Artwork recommendations by someone who knows Doctor Who

Overview – Bigger on the Inside

While there’s a lot of applications for the cards within the Doctor Who Commander decks, I will be examining them as preconstructed Commander products. With that in mind we have four decks and they are: Blast from the Past, Timey-Wimey, Paradox Power, and Masters of Evil. Each of these decks contain fifty new card designs which is a lot more than a standard new precon Commander deck. Part of the draw of Universes Beyond is seeing things from other properties represented on a Magic card and I hope Wizards will continue to make more new designs rather than less as the Tales of Middle-earth Commander decks had only around twenty new designs per deck. A common thread between each deck is that they all contain a particular strategy that the deck wants you to lean into. The puzzle of each game is how to maximize your deck so that you come out victorious. Let’s take a look at each deck to see how they personify Doctor Who.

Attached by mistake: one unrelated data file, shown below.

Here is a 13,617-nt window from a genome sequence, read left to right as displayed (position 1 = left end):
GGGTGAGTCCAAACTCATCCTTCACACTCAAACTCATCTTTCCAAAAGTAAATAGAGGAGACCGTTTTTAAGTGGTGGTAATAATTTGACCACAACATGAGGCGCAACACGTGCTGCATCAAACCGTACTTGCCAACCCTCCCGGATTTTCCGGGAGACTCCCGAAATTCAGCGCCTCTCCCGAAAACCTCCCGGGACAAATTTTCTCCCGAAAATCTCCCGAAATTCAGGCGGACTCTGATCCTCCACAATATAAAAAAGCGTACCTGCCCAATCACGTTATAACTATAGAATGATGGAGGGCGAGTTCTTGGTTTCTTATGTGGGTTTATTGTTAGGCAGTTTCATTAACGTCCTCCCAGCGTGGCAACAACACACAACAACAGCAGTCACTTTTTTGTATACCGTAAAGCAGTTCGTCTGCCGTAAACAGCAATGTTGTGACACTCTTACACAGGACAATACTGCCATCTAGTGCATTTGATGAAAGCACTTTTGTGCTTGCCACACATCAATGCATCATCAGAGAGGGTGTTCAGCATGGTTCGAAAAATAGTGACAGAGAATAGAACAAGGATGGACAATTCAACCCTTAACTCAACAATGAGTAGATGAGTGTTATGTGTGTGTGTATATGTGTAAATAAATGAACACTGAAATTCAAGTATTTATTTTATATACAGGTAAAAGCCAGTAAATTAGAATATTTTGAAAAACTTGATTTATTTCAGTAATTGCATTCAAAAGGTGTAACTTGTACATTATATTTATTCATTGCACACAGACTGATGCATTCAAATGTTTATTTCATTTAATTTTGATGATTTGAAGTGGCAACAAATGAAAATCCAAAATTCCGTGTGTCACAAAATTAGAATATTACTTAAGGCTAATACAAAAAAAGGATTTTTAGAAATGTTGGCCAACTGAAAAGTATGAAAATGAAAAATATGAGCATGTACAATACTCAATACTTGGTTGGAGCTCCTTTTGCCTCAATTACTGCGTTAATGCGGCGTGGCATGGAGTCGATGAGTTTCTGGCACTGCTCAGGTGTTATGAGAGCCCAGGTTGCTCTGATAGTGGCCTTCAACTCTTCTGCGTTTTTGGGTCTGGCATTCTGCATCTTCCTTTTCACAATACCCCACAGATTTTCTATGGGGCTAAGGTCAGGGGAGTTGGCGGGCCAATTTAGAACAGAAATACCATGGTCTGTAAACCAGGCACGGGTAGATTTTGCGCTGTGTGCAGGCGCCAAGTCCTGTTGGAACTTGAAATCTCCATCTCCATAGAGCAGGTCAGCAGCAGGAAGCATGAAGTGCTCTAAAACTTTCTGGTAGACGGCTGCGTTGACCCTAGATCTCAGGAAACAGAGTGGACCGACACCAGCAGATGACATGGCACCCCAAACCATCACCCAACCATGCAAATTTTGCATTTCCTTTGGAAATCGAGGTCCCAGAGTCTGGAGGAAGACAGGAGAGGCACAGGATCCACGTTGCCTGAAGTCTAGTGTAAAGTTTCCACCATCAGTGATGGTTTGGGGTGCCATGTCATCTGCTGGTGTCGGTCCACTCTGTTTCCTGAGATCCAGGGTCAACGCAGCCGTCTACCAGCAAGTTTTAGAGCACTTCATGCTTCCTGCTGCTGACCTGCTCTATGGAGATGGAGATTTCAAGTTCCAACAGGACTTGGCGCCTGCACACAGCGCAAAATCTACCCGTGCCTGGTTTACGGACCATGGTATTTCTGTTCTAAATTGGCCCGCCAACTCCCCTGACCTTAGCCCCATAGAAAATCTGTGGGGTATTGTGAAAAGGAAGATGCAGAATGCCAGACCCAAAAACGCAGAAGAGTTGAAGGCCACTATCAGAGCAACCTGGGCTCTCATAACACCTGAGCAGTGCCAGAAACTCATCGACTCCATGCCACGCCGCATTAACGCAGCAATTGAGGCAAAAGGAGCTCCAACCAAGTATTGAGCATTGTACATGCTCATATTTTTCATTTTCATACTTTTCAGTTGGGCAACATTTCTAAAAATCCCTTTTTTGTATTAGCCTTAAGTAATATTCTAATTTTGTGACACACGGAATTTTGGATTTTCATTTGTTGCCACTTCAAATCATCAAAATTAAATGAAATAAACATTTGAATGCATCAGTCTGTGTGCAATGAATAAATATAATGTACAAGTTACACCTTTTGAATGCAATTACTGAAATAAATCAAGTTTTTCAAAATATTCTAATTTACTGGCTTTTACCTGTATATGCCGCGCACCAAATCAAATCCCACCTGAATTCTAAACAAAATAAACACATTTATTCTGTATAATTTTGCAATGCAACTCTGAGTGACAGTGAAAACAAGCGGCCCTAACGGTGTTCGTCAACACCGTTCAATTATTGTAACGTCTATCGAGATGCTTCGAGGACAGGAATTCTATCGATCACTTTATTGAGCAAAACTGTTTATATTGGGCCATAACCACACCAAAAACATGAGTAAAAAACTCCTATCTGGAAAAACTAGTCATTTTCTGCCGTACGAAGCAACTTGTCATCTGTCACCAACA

Starting with Blast from the Past, this deck represents the original run of the show containing Doctors 1-8. This deck contains the highest density of Doctors and companions. Across all of the decks there are numerous Sagas for hallmark episodes of the show and these Sagas are most important for Blast from the Past. This deck also has a historic theme where the player will generate additional value from artifacts, legendaries, and Sagas. Thus it comes as no surprise that this deck is crammed full of historic cards. Blast from the Past focuses around playing out your many historic permanents until you’ve overwhelmed your opponents through creatures. If you like playing creatures and synergizing them, this is a great deck for you. Creature strategies tend to be more straightforward, but with so many historic triggers even this deck can be a lot to remember.

Blast From the Past Face Commanders and the Saga for the City of Death